I can remember the exact day I decided to become a freelancer.
I was five months pregnant, and working in a stressful senior advertising agency role that I loathed. I knew I couldn’t work there post small human production, but I was too afraid to take the leap.
And then one particularly hideous day my emotions got the better of me and I quit.
Just like that.
What an idiot.
My first day wasn’t a day of celebration. It was a day of gut-churning, butt clenching terror.
I didn’t know any other freelancers, I couldn’t seek advice from The Freelance Jungle (it didn’t exist back then), and it didn’t occur to me to look for a book or course on “Freelancing 101”.
So I just started.
And kept on going.
Recently, my son turned eight, and being the maths genius that I am I realised I’ve been freelancing for eight and a half years.
It made me stop and reflect on some of the big lessons I’ve learned during my clamber up the greasy pole of freelance life.
Lessons that might help those just starting out.
So here are eight (and a half) freelancing lessons I’ve learned so far.
Lesson 1: You don’t need ALL THE THINGS
I started my business with a four-year-old laptop encrusted with cake crumbs. In my first week I acquired an ABN, and had a pal build me a dodgy website on the free WordPress.com platform.
But here are some of the things I didn’t have:
- Business cards: I finally ordered 100 three months down the track. And I still have 98 of them left.
- A fancy stand-up desk or ergonomic chair: It was just my sofa and my lap.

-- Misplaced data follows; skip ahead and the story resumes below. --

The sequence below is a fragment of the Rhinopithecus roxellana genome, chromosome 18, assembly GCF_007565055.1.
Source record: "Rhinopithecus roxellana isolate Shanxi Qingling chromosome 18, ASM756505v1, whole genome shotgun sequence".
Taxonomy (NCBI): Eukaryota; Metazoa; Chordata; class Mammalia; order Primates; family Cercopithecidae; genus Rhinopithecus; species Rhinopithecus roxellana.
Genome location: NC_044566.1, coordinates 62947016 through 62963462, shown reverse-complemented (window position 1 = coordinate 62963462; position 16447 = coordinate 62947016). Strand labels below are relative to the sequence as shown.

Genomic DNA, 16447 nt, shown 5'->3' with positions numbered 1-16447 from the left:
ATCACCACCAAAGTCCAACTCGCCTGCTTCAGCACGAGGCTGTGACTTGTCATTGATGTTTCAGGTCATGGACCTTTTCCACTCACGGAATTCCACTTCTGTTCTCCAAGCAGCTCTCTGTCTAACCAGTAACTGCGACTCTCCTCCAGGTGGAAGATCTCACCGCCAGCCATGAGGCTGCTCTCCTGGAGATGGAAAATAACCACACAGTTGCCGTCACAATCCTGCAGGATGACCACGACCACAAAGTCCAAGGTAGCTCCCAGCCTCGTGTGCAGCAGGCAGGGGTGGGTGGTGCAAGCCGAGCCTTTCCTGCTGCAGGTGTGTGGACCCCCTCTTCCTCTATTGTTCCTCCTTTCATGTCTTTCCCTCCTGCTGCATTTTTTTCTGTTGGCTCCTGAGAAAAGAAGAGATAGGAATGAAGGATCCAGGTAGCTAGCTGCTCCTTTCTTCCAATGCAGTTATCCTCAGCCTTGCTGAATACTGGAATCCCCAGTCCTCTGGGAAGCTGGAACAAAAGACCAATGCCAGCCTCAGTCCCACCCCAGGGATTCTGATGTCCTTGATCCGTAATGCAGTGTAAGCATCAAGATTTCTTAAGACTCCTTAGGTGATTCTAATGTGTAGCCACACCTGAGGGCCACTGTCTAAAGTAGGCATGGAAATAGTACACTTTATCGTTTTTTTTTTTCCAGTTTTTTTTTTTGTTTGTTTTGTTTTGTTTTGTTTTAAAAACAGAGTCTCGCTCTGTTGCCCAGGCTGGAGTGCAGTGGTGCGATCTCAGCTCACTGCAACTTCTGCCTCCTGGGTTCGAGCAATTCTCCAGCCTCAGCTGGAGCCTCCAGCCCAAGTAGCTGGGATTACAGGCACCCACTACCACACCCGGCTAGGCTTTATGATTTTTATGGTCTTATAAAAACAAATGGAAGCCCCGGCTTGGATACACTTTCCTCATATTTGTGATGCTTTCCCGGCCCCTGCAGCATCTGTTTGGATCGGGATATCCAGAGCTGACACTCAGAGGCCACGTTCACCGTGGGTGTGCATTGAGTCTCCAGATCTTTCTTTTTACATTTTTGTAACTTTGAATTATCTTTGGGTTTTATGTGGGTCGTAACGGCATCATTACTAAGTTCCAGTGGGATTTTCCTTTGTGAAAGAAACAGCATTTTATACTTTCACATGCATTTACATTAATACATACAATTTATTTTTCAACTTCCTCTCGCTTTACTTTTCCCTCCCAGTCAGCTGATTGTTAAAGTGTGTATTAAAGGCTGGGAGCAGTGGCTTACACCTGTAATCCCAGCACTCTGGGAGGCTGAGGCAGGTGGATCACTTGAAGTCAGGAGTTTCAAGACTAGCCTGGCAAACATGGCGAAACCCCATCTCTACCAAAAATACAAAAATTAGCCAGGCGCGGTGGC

- A drawer full of kikki.K stationery and Typo office frippery: I managed to steal a few pens and Post-it Notes before I left my day job.
- A library of software and apps: All I had was an old copy of Microsoft office I never updated because I was too tight to pay the upgrade fee.
- Professional photos: I used a random blurry snap from an office away day.
I didn’t get a business loan, apply for a grant, or borrow money from my mum and dad.
All-up I spent about $2000 on my business in that first year.
Lesson 2: It takes a village
My first year as a freelancer was a lonely one.
With a small human to look after I felt incredibly isolated. I didn’t know any other freelance types, so there was no-one to bounce ideas off or whinge to. (Well, apart from my little human.)
But towards the end of my first year I started going to a shared office space a few days a week. And it was life-changing.
Seeing other freelancers do their thing – like Ryan Linnegar, a photographer who shared the desk next to mine – was utterly inspiring.
I also partnered up with designers and developers to work on projects and share referrals, which helped me grow my business.